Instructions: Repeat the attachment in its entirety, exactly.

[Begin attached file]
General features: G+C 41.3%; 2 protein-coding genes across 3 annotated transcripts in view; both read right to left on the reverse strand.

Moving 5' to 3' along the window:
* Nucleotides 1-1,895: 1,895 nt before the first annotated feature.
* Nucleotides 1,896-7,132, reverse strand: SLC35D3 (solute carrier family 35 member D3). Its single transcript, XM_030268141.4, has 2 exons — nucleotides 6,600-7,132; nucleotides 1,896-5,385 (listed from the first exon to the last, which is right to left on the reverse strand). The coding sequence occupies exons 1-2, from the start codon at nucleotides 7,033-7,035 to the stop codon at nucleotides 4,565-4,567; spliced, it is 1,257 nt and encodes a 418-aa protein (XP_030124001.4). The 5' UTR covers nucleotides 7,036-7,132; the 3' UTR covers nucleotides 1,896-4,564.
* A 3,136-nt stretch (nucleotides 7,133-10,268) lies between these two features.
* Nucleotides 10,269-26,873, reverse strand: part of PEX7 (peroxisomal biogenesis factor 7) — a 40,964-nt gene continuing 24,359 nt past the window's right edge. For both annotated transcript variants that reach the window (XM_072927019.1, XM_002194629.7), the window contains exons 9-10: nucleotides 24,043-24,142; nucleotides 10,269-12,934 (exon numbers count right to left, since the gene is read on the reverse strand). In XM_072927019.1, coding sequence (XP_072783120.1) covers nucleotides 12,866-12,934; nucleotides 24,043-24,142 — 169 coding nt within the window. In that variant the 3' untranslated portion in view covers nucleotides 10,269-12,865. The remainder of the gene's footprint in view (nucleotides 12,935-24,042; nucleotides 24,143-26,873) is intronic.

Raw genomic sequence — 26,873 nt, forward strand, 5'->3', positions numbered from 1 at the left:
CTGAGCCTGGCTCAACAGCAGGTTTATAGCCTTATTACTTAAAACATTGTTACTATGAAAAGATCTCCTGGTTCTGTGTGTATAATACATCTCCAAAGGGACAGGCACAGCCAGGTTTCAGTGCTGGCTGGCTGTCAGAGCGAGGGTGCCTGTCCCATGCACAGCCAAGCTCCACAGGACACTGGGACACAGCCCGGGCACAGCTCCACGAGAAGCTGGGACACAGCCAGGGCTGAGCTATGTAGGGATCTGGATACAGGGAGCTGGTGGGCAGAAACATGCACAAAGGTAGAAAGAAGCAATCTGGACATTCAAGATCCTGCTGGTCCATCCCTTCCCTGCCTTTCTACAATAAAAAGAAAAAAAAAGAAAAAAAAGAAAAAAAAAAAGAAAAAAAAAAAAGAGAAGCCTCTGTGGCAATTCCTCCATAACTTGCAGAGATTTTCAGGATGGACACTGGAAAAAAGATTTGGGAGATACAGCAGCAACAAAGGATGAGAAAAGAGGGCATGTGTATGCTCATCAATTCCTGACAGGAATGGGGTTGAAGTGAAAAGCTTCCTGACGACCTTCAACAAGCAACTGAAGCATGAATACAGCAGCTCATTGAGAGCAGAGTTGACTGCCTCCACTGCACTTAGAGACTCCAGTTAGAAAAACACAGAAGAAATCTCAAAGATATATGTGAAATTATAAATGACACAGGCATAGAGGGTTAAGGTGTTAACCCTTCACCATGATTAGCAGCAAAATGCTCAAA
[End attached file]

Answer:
General features: G+C 41.3%; 2 protein-coding genes across 3 annotated transcripts in view; both read right to left on the reverse strand.

Moving 5' to 3' along the window:
* Nucleotides 1-1,895: 1,895 nt before the first annotated feature.
* Nucleotides 1,896-7,132, reverse strand: SLC35D3 (solute carrier family 35 member D3). Its single transcript, XM_030268141.4, has 2 exons — nucleotides 6,600-7,132; nucleotides 1,896-5,385 (listed from the first exon to the last, which is right to left on the reverse strand). The coding sequence occupies exons 1-2, from the start codon at nucleotides 7,033-7,035 to the stop codon at nucleotides 4,565-4,567; spliced, it is 1,257 nt and encodes a 418-aa protein (XP_030124001.4). The 5' UTR covers nucleotides 7,036-7,132; the 3' UTR covers nucleotides 1,896-4,564.
* A 3,136-nt stretch (nucleotides 7,133-10,268) lies between these two features.
* Nucleotides 10,269-26,873, reverse strand: part of PEX7 (peroxisomal biogenesis factor 7) — a 40,964-nt gene continuing 24,359 nt past the window's right edge. For both annotated transcript variants that reach the window (XM_072927019.1, XM_002194629.7), the window contains exons 9-10: nucleotides 24,043-24,142; nucleotides 10,269-12,934 (exon numbers count right to left, since the gene is read on the reverse strand). In XM_072927019.1, coding sequence (XP_072783120.1) covers nucleotides 12,866-12,934; nucleotides 24,043-24,142 — 169 coding nt within the window. In that variant the 3' untranslated portion in view covers nucleotides 10,269-12,865. The remainder of the gene's footprint in view (nucleotides 12,935-24,042; nucleotides 24,143-26,873) is intronic.

Raw genomic sequence — 26,873 nt, forward strand, 5'->3', positions numbered from 1 at the left:
CTGAGCCTGGCTCAACAGCAGGTTTATAGCCTTATTACTTAAAACATTGTTACTATGAAAAGATCTCCTGGTTCTGTGTGTATAATACATCTCCAAAGGGACAGGCACAGCCAGGTTTCAGTGCTGGCTGGCTGTCAGAGCGAGGGTGCCTGTCCCATGCACAGCCAAGCTCCACAGGACACTGGGACACAGCCCGGGCACAGCTCCACGAGAAGCTGGGACACAGCCAGGGCTGAGCTATGTAGGGATCTGGATACAGGGAGCTGGTGGGCAGAAACATGCACAAAGGTAGAAAGAAGCAATCTGGACATTCAAGATCCTGCTGGTCCATCCCTTCCCTGCCTTTCTACAATAAAAAGAAAAAAAAAGAAAAAAAAGAAAAAAAAAAAGAAAAAAAAAAAAGAGAAGCCTCTGTGGCAATTCCTCCATAACTTGCAGAGATTTTCAGGATGGACACTGGAAAAAAGATTTGGGAGATACAGCAGCAACAAAGGATGAGAAAAGAGGGCATGTGTATGCTCATCAATTCCTGACAGGAATGGGGTTGAAGTGAAAAGCTTCCTGACGACCTTCAACAAGCAACTGAAGCATGAATACAGCAGCTCATTGAGAGCAGAGTTGACTGCCTCCACTGCACTTAGAGACTCCAGTTAGAAAAACACAGAAGAAATCTCAAAGATATATGTGAAATTATAAATGACACAGGCATAGAGGGTTAAGGTGTTAACCCTTCACCATGATTAGCAGCAAAATGCTCAAA